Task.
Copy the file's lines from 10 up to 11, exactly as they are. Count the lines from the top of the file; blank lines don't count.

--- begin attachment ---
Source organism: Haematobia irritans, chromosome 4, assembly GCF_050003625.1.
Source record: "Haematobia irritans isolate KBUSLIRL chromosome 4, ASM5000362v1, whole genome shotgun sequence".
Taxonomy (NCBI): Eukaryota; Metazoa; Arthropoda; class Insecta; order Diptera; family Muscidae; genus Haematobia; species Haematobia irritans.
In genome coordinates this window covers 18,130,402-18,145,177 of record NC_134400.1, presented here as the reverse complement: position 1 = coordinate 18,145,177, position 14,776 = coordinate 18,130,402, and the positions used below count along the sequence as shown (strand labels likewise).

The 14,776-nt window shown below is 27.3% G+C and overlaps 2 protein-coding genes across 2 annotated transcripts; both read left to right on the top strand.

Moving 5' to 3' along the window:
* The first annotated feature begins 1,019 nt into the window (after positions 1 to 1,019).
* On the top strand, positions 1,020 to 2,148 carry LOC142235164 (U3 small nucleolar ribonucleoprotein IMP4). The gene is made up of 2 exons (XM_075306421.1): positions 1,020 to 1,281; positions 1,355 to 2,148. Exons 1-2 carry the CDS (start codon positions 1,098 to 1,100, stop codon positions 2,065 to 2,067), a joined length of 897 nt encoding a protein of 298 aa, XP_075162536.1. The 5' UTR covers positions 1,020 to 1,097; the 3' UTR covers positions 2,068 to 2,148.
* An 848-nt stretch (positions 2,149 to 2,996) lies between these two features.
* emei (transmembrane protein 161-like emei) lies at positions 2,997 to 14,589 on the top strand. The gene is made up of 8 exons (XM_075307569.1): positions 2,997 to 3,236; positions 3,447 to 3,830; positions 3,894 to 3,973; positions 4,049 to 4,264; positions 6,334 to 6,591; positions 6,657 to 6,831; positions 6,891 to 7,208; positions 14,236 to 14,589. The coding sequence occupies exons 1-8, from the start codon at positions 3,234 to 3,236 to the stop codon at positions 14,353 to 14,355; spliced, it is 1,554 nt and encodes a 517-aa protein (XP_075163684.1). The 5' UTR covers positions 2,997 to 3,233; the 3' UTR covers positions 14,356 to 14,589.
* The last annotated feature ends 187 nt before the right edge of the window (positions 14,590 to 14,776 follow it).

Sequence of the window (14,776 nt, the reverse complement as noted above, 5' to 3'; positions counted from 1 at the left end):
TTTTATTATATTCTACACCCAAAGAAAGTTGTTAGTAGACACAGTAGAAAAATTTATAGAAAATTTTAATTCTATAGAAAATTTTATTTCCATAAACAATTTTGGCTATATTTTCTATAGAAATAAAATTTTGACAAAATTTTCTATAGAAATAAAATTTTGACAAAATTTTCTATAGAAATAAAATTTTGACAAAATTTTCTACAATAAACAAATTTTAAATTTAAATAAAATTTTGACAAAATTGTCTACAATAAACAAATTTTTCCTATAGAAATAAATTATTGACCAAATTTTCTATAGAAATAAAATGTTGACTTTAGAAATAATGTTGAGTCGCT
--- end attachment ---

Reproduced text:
* emei (transmembrane protein 161-like emei) lies at positions 2,997 to 14,589 on the top strand. The gene is made up of 8 exons (XM_075307569.1): positions 2,997 to 3,236; positions 3,447 to 3,830; positions 3,894 to 3,973; positions 4,049 to 4,264; positions 6,334 to 6,591; positions 6,657 to 6,831; positions 6,891 to 7,208; positions 14,236 to 14,589. The coding sequence occupies exons 1-8, from the start codon at positions 3,234 to 3,236 to the stop codon at positions 14,353 to 14,355; spliced, it is 1,554 nt and encodes a 517-aa protein (XP_075163684.1). The 5' UTR covers positions 2,997 to 3,233; the 3' UTR covers positions 14,356 to 14,589.
* The last annotated feature ends 187 nt before the right edge of the window (positions 14,590 to 14,776 follow it).